The elderly: ketorolac should be used with caution in the elderly as they have an increased risk of side effects, especially stomach bleeding and stomach problems which may be fatal.

People with stomach problems. Ketorolac should be used with caution in people with stomach problems as it increases the risk of stomach ulcers and bleeding.

Pregnancy and breastfeeding - please ensure you read the detailed information below

PREGNANCY

Ketorolac is not safe to take if you are, or are planning to become, pregnant.

It is sensible to limit use of medication during pregnancy whenever possible. However, your doctor may decide that the benefits outweigh the risks in individual circumstances and after a careful assessment of your specific health situation.

If you have any doubts or concerns you are advised to discuss the medicine with your doctor or pharmacist.

BREAST FEEDING

Ketorolac is not safe to take if you are breastfeeding

It is sensible to limit use of medication during breastfeeding whenever possible. However, your doctor may decide that the benefits outweigh the risks in individual circumstances and after a careful assessment of your specific health situation.

If you have any doubts or concerns you are advised to discuss the medicine with your doctor or pharmacist.

KETOROLAC TROMETAMOL INTERACTIONS

Your doctor or pharmacist may already be aware of any possible drug interactions and may be monitoring you for them. Do not start, stop, or change the dosage of any medicine before checking with them first.

Ketorolac eye drops should not be used with the following medications because very serious, possibly fatal interactions may occur:

  • None known

Ketorolac injection and tablets should not be used with the following medications because very serious, possibly fatal interactions may occur:

  • Other NSAIDs
  • Aspirin
  • Drugs that thin the blood, such as warfarin and heparins
  • A drug called lithium that is used for depression
  • A drug for gout called probenecid

If you are currently using such medications, tell your doctor or pharmacist before starting ketorolac.

Before using ketorolac eye drops, tell your doctor or pharmacist of all prescription and non-prescription/herbal products you may use, especially of:

  • Corticosteroids used to treat skin problems (psoriasis) as a cream or ointment

Before using ketorolac injection and tablets, tell your doctor or pharmacist of all prescription and nonprescription/herbal products you may use, especially of:

  • A diuretic (water tablet) used for high blood pressure (hypertension) called furosemide
  • A drug called ciclosporin that is used for various conditions, such as after organ transplant, the skin condition psoriasis and rheumatoid arthritis
  • Drugs used for high blood pressure (hypertension) called beta-blockers and ACE inhibitors, such as cilazapril, enalapril and propanolol
  • Cardiac glycosides for heart problems, such as digoxin
  • Corticosteroids that are used to treat a range of conditions, including skin diseases and joint pain or inflammation, such as prednisolone, hydrocortisone and dexamethasone
  • Quinolone antibiotics for bacterial infections, such as ciprofloxacin and moxifloxacin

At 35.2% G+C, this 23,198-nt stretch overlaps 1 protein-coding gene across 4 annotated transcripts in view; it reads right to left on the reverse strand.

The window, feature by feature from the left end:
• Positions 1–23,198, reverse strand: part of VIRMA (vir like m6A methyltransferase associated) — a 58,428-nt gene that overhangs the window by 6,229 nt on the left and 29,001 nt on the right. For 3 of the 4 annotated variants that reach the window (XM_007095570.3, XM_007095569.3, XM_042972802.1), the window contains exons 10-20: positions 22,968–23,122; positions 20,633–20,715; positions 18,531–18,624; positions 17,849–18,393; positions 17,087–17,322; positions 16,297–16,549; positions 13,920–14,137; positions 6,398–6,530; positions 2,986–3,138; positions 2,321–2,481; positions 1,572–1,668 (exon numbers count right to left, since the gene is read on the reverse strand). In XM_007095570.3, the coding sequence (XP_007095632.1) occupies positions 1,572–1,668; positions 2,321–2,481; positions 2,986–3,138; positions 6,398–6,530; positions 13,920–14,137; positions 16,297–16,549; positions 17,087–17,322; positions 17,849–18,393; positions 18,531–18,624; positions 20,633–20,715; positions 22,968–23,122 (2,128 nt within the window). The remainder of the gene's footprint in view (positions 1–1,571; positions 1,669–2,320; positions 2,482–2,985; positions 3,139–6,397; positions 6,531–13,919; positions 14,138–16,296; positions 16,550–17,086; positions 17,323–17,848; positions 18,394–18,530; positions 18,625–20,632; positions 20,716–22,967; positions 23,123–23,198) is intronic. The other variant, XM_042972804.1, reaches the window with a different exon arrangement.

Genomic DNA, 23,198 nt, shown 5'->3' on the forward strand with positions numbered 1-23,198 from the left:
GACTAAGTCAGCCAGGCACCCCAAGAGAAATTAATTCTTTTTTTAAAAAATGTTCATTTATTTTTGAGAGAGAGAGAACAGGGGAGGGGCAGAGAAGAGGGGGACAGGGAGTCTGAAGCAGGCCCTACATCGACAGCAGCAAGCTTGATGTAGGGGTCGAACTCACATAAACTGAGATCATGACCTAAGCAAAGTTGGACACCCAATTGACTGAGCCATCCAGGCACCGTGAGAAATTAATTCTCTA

• Drugs for mental health problems, such as fluxetine and citalopram
  • Methotrexate used for cancer and autoimmune diseases
  • A drug used for skin problems (psoriasis) or after an organ transplant called tacrolimus
  • A drug used to treat HIV infection and AIDS called zidovudine
  • A drug used to end a pregnancy or to bring on labour called mifepristone

This information does not contain all possible interactions. Therefore, before using ketorolac, tell your doctor or pharmacist of all the products you use.

KETOROLAC TROMETAMOL OVERDOSE

The effects of overdose with ketorolac eye drops are not known.

Taking too much ketorolac injection and tablets, may cause the following: headache, nausea, being sick, stomach pain, diarrhoea, drowsiness, feeling excited, confusion, ringing in the ears, fainting and convulsions.

If you think you, or someone you care for, might have accidentally taken more than the recommended dose of ketorolac or intentional overdose is suspected, contact your local hospital, GP or if in England call 111. In Scotland call NHS 24. In Wales, call NHS Direct Wales. In the case of medical emergencies, always dial 999.

MISSED DOSE

If you miss a dose, take it as soon as you remember. If it is near the time of the next dose, skip the missed dose and resume your usual dosing schedule. Do not double the dose to catch up.

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Source: Selected from data included with permission and copyrighted by Boots UK Limited or TicTac Communications Ltd. This copyrighted material is sourced from a licensed data provider and is not for distribution, except as may be authorised by the applicable terms of use.
CONDITIONS OF USE: The information in this database is intended to supplement, not substitute for, the expertise and judgement of healthcare professionals. The information is not intended to cover all possible uses, directions, precautions, drug interactions or adverse events, nor should it be construed to indicate that use of a particular medicine is safe, appropriate or effective for you or anyone else. A healthcare professional should be consulted before taking any medicine, changing any diet, or discontinuing any course of treatment.